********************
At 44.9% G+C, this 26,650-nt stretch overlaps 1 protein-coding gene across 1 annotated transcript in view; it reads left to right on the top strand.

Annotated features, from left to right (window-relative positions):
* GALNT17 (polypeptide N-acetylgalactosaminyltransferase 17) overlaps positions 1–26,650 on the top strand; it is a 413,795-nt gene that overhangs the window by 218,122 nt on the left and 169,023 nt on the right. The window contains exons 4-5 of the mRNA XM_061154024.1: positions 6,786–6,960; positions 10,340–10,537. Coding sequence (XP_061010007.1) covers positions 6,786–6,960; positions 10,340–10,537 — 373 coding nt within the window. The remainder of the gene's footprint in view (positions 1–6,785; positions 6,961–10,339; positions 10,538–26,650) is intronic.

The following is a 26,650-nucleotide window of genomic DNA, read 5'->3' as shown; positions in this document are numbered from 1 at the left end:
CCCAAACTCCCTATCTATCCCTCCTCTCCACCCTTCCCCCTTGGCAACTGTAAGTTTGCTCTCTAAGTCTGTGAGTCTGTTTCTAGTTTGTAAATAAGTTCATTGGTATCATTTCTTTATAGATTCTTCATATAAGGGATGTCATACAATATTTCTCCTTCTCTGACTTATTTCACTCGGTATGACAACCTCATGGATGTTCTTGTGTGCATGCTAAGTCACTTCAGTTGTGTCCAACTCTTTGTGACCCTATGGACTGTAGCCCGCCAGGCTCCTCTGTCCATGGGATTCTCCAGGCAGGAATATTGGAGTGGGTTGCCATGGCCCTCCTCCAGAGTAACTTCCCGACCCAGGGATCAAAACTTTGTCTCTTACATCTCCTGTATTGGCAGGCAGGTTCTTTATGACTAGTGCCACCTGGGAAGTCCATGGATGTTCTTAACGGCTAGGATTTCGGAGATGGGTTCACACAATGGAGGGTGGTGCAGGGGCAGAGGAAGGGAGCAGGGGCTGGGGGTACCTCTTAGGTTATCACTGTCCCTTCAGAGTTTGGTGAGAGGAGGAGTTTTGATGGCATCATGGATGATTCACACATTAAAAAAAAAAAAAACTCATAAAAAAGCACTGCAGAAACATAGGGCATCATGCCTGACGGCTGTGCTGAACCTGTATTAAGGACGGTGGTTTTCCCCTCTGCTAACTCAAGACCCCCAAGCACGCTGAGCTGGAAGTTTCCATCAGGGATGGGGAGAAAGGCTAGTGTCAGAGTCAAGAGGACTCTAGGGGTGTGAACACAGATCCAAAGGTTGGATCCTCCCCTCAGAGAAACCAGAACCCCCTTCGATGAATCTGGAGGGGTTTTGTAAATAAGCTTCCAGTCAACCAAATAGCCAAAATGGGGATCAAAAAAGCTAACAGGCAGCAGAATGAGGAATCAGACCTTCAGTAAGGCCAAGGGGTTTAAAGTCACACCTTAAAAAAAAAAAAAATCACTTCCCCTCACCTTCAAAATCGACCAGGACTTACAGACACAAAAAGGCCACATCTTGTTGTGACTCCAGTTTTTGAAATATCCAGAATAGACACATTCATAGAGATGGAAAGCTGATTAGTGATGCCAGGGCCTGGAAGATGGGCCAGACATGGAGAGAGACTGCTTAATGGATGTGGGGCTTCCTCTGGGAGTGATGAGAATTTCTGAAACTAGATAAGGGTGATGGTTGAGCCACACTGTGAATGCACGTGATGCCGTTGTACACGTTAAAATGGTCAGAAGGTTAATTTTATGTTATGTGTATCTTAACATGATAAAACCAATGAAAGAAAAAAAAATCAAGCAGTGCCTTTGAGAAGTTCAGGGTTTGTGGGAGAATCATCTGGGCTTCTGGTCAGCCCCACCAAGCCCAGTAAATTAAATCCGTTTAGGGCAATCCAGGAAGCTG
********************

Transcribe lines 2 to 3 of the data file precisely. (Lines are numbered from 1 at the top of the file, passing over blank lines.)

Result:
Annotated features, from left to right (window-relative positions):
* GALNT17 (polypeptide N-acetylgalactosaminyltransferase 17) overlaps positions 1–26,650 on the top strand; it is a 413,795-nt gene that overhangs the window by 218,122 nt on the left and 169,023 nt on the right. The window contains exons 4-5 of the mRNA XM_061154024.1: positions 6,786–6,960; positions 10,340–10,537. Coding sequence (XP_061010007.1) covers positions 6,786–6,960; positions 10,340–10,537 — 373 coding nt within the window. The remainder of the gene's footprint in view (positions 1–6,785; positions 6,961–10,339; positions 10,538–26,650) is intronic.